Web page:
The drilling, the repetitions, the video sessions until the eyeballs bleed.
The conditioning, the steamy August waltz in the weight room, the endless spring practices when the games seem so far off you can’t see them with the Hubble.
Preparation. It’s the protein of football.
And yet the game wouldn’t be any fun without feel.
Seen your three-touchdown lead all but wiped out in the space of six minutes? Time to circle the wagons? Play it safe?
Nah. Time to heave it downfield and trust in your talent.
This was where Eastern Washington’s playoff drama against Illinois State took its final plot twist of any consequence Saturday, with a 76-yard touchdown hookup between Kyle Padron to Brandon Kaufman early in the fourth quarter. The Redbirds, having scrapped back to within three points from what had looked like a lost cause, were suddenly out of answers and eventually fell, 51-35, putting the Eagles 60 minutes from their second appearance in the FCS championship game in three years.
But in yet another Eastern season of living on the (winning) edge, a strain of heresy has given this one its own unique feel.
Yes, the quarterback business.
Though it seems to so straightforward now. In the Eagles’ two playoff victories, Padron has been on the field for all but six offensive snaps and thrown for just shy of 700 yards. On Saturday, he equaled a school record with six touchdown passes, a BMOC stat if ever we’ve seen one.
Almost forgotten is the fact that he was a sideline counselor-cheerleader-play signaler in arguably Eastern’s three biggest wins of the Big Sky Conference season: Montana, Montana State and Cal Poly.
How is it the NBA box scores read? DNP-coach’s decision?
Pretty humbling for an FBS transfer – drop-downs, they’re called – who was once a bowl game MVP. Or it would have been, had the cause been lack of production.
If you’ve followed the Eagles at all this season, you’re aware of the hunch player’s swagger coach Beau Baldwin has leaned on when choosing his quarterback.
First it was Padron, the newcomer from SMU. Then it was Padron and mercurial freshman Vernon Adams in tandem. Then it was just Adams. Then the two of them. Adams again. Then back to the time share.
All along, Baldwin has stuck to a single dictum:
“I’m blessed to have two great quarterbacks,” he said again Saturday, “but in every moment or situation, my goal is to play the guy who gives us the best chance to win.”
Down two touchdowns to Portland State in the second quarter of the regular season finale, Baldwin tossed the keys to Padron, who has more or less been in the driver’s seat since. Adams got in for one brief possession Saturday, which is not to say he won’t get a bigger chance next Saturday against Sam Houston State in the FCS semifinals.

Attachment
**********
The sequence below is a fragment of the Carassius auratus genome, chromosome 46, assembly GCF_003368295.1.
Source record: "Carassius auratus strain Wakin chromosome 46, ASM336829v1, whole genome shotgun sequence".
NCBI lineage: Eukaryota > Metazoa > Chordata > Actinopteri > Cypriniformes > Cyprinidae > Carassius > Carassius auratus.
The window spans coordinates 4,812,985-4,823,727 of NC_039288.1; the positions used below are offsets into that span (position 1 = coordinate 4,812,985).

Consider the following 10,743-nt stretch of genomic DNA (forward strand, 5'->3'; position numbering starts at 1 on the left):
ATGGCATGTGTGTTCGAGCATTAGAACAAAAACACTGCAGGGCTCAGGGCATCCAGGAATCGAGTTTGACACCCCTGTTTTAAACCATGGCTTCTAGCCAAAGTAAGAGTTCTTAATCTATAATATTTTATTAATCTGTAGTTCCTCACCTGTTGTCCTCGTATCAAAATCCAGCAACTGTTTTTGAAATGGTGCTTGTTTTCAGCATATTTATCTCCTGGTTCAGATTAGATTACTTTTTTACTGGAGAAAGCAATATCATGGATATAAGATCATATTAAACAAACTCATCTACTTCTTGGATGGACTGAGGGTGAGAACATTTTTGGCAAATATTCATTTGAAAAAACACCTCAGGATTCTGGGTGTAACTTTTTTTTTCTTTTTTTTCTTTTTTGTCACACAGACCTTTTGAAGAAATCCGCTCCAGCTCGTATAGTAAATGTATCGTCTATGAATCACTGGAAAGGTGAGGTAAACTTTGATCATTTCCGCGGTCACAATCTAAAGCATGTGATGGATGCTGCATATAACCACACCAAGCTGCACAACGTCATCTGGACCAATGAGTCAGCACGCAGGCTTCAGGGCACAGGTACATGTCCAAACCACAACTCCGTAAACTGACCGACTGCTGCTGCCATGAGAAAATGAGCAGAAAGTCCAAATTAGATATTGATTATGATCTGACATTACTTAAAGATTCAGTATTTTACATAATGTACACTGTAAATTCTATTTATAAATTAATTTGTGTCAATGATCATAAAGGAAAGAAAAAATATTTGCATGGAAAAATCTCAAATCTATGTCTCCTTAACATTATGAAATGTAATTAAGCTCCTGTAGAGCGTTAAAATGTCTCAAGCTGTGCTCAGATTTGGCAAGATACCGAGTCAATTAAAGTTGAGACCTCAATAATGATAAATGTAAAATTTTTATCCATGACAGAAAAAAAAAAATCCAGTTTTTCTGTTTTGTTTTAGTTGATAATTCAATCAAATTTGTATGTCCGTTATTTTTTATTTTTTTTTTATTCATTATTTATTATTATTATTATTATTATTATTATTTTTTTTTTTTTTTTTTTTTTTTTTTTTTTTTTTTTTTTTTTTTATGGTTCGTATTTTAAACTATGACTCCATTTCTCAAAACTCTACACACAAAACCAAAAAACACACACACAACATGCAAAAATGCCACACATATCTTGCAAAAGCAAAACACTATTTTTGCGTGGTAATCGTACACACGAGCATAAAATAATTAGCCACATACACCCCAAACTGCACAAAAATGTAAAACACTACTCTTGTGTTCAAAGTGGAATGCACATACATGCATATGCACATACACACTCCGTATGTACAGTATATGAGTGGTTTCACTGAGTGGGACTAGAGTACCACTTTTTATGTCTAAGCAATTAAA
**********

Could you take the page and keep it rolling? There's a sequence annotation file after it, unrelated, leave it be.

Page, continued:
And yet it seems very much like Padron’s time. His two TD passes to Kaufman in the third quarter were ridiculous for their placement and touch, and then there was how he handled the heat.
Once the Redbirds staggered and fell behind 38-17, they threw every manner of blitz they could come up with in addition to the salty rush by their down four. At one point, backup free safety Dontae McCoy blew in untouched for a sack; he hadn’t had a tackle for loss all season.
It was the very next play when – in the face of more pressure – Padron lobbed it up along the right sideline to Kaufman, who stepped through Matt Goldsmith’s tackle and dashed away for the will-killing touchdown.
This after two rather ugly looking three-and-outs.
“But I feel like every game is kind of a rhythm game,” Padron said. “Last week against Wagner, early on, I wasn’t in in one – there was a little rust from the bye week. This week, we started pretty fast. You’d always like to capitalize on a few more throws, but a lot of that had to do with all the pressure Illinois State was bringing.”
Rhythm can be harder to find in a shuttle system, too, but the most remarkable thing about Padron – and Adams – has been their gracious embrace of it. Sensing no politics or agenda – because there isn’t one, beyond winning – they have been model soldiers.
That’s earned Baldwin’s admiration. On Saturday, Padron earned more.
“We know he has talent and can throw the ball,” Baldwin said, “but what impressed me today was his courage and toughness in just hanging in there. And that’s what it takes. They’re in his face and he’s taking shots and still putting the ball where guys can make plays.”
That’s playmaking, too. And damned nice playmaking – a DNP with a more redemptive feel.
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